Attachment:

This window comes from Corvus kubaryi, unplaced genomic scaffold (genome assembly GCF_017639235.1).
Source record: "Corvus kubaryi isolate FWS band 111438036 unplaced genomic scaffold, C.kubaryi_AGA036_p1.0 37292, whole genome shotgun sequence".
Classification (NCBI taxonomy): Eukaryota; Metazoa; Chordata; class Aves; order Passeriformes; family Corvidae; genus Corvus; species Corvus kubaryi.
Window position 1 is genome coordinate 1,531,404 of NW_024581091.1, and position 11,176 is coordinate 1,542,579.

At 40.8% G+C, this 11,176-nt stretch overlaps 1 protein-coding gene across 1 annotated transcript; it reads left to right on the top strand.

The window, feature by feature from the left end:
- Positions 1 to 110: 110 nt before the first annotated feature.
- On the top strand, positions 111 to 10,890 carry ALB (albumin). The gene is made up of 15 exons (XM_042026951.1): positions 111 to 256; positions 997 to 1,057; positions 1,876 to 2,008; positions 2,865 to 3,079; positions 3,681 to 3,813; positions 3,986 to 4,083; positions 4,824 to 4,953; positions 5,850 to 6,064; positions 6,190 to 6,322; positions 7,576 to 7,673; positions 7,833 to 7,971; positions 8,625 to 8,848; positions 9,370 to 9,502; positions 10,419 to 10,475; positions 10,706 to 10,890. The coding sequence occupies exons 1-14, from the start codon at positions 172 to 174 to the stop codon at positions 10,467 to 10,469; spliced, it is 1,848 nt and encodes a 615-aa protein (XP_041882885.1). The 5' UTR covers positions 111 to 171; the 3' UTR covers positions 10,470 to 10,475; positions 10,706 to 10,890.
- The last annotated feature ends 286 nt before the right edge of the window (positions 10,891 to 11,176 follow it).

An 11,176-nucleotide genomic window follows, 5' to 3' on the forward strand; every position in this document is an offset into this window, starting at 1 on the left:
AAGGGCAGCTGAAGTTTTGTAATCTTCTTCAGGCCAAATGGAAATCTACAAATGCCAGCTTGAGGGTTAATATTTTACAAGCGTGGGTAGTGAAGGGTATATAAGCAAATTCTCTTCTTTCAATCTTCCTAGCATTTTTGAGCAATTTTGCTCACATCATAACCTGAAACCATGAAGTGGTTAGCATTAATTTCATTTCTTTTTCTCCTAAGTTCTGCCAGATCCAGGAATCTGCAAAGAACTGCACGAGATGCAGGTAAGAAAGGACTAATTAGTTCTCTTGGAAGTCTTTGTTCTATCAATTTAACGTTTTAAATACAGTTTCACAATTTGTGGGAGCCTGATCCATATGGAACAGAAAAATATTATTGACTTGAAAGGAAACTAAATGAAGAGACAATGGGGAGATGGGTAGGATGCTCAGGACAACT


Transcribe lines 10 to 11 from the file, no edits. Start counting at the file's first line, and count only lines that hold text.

An 11,176-nucleotide genomic window follows, 5' to 3' on the forward strand; every position in this document is an offset into this window, starting at 1 on the left:
AAGGGCAGCTGAAGTTTTGTAATCTTCTTCAGGCCAAATGGAAATCTACAAATGCCAGCTTGAGGGTTAATATTTTACAAGCGTGGGTAGTGAAGGGTATATAAGCAAATTCTCTTCTTTCAATCTTCCTAGCATTTTTGAGCAATTTTGCTCACATCATAACCTGAAACCATGAAGTGGTTAGCATTAATTTCATTTCTTTTTCTCCTAAGTTCTGCCAGATCCAGGAATCTGCAAAGAACTGCACGAGATGCAGGTAAGAAAGGACTAATTAGTTCTCTTGGAAGTCTTTGTTCTATCAATTTAACGTTTTAAATACAGTTTCACAATTTGTGGGAGCCTGATCCATATGGAACAGAAAAATATTATTGACTTGAAAGGAAACTAAATGAAGAGACAATGGGGAGATGGGTAGGATGCTCAGGACAACT